The way to inspire innovation within an organization is with clarity and conviction of a vision. You cannot tiptoe your way into innovation. You must commit to a clear direction so that employees, shareholders, customers and partners all share your belief. When everyone shares the same set of beliefs, the result is an unmatched innovation engine.
A shared belief around a powerful vision has more impact than any other factor in driving positive change. It gives everyone involved the confidence to commit to making that vision a reality. If there is any ambiguity or any second guessing, the already hard task of creating new value gets a lot harder.
From Moore’s Law to the Space Program
In 1965, Gordon Moore, then a relatively unknown co-founder of Fairchild Semiconductor and Intel Corporation wrote a paper that included a hard-to-believe forecast: the number of transistors in an integrated circuit chip would double every year, and would continue doing so for the next decade. Today this prediction, (now slightly revised to doubling every two years) is known as Moore’s Law.
Moore’s Law did not follow scientific principles. Rather, it was a prediction of measurable outcomes and a defined time period. It was a vision that soon became a law. And while there was no guarantee that chip capacity would double every two years, everyone believed in Moore’s Law. Everyone followed it, everyone expected it to be true and everyone planned for it.
Since people believed computers would become more powerful, they could dream up scenarios and write applications that weren’t possible using the current processing power. People could innovate freely because they had confidence that by the time their innovations became available computing power would have increased enough for users to take advantage of the new capabilities they were developing.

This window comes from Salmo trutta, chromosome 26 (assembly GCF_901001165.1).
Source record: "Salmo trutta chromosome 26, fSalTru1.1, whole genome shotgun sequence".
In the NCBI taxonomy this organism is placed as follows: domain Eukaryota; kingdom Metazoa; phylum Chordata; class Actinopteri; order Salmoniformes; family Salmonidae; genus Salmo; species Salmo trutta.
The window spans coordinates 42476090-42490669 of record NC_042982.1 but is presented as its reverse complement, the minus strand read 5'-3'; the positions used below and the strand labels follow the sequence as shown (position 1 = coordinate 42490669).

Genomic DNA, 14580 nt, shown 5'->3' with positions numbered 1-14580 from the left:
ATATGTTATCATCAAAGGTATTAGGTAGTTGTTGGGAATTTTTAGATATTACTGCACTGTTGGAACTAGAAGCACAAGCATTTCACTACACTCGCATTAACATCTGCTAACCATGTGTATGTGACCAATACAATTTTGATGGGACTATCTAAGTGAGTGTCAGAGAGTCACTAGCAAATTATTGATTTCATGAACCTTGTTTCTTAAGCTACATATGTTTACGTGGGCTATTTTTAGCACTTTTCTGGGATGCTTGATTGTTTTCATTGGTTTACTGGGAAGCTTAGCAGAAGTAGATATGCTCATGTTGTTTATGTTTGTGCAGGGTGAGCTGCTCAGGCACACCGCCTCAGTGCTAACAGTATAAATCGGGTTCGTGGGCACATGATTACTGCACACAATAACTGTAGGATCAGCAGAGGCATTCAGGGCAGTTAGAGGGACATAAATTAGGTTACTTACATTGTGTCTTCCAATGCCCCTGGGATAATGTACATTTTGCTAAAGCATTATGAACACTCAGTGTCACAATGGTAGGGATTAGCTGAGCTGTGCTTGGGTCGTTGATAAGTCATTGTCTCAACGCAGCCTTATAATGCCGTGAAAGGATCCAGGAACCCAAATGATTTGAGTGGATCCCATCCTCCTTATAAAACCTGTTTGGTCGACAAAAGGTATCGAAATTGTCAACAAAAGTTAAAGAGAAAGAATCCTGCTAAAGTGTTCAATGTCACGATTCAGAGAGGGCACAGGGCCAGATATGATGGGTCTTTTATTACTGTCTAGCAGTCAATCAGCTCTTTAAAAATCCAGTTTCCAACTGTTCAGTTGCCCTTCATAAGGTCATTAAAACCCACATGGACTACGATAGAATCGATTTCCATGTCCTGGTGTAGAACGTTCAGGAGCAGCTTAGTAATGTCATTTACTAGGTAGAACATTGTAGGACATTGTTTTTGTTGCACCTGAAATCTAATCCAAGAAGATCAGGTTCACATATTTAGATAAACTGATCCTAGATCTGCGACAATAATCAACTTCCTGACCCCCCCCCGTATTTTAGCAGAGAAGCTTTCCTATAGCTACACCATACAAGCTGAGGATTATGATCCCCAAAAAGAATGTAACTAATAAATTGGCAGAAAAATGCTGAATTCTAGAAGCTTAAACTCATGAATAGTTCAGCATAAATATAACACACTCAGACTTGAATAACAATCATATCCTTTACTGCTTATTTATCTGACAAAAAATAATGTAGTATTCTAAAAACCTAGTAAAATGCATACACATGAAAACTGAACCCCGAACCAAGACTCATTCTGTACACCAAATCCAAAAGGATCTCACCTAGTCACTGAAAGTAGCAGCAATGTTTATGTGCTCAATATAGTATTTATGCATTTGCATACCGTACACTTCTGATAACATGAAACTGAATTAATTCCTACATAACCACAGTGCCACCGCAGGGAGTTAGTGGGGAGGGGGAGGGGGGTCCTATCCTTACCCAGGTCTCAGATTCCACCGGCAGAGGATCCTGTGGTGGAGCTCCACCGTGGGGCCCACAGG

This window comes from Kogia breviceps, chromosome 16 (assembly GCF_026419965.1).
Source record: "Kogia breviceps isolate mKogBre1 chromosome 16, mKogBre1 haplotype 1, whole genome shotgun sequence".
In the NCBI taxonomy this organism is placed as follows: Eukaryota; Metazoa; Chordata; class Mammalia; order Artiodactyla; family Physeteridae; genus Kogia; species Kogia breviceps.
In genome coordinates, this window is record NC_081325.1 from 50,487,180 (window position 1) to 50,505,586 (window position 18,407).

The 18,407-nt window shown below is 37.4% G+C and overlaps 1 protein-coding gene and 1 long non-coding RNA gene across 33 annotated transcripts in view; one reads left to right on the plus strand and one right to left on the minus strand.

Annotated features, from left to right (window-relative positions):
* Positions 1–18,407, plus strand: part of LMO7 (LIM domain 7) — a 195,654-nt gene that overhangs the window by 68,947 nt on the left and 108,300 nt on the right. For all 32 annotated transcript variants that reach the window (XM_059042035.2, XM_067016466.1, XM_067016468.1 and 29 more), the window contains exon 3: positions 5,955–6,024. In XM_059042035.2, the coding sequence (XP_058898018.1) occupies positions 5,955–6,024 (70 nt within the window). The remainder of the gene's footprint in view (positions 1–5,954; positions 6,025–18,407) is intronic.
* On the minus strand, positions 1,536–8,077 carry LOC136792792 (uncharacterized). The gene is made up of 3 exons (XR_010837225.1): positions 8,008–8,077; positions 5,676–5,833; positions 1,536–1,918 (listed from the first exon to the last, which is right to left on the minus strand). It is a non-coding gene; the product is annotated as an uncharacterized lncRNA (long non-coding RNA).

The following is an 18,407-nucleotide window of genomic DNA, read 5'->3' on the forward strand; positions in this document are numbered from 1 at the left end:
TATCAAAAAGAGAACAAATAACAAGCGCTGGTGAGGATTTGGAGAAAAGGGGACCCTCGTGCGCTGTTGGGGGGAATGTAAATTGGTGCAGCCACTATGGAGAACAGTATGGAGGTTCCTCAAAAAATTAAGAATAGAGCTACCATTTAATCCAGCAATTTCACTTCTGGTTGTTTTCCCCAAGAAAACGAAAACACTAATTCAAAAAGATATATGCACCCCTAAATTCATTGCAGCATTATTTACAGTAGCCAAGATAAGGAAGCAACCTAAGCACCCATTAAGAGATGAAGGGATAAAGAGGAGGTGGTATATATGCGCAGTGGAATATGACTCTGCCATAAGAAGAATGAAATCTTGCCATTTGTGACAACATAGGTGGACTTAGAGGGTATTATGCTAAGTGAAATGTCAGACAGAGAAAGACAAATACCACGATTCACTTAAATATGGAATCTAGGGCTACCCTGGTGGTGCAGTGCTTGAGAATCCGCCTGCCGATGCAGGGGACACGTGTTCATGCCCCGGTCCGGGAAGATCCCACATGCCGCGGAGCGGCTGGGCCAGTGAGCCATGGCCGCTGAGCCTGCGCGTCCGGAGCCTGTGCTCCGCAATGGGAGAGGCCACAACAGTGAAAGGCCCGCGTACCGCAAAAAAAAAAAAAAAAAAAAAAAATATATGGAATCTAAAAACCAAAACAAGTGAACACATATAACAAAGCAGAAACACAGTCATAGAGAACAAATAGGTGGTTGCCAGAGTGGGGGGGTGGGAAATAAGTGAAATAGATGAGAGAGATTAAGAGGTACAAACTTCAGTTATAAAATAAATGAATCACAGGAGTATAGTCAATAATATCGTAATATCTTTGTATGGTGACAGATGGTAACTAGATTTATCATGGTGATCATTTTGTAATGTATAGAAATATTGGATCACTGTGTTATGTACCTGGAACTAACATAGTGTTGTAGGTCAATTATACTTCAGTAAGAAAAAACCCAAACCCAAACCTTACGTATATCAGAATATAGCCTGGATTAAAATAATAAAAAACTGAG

The shared belief around Moore’s Law is responsible for the growth of the computer industry and the largest wave of innovation in human history.
Just a few years before Moore’s vision, in 1961, then President John F. Kennedy made an equally remarkable call to action. He stated, “I believe that this nation should commit itself to achieving the goal, before this decade is out, of landing a man on the moon and returning him safely to the earth.”
Another bold statement without all the necessary elements in hand to realize the claim. But it was clear, time bound and the outcome was measurable. This became a shared belief and everyone involved in the space program played their roles making this a reality in 1969.
A bold vision was realized, once again showing the power of a shared belief.
The more you articulate a clear vision, the more likely you are to inspire your team to work together to make it real. Belief empowers people to imagine and then take necessary actions to make the vision true.
Bill Gates and The Internet Tidal Wave
In 1995, Microsoft wasn’t nearly as large as it is today. However, it was still a formidable $8 billion company with 20,000 employees, riding the top of a fantastic wave it helped create: the PC revolution. As a rapidly growing company with no apparent obstacles, it could have been drawn into a tunnel vision to continue pushing along a PC-focused course. However, outside the company there were increasing rumblings about this thing that was growing popular in universities: The Internet.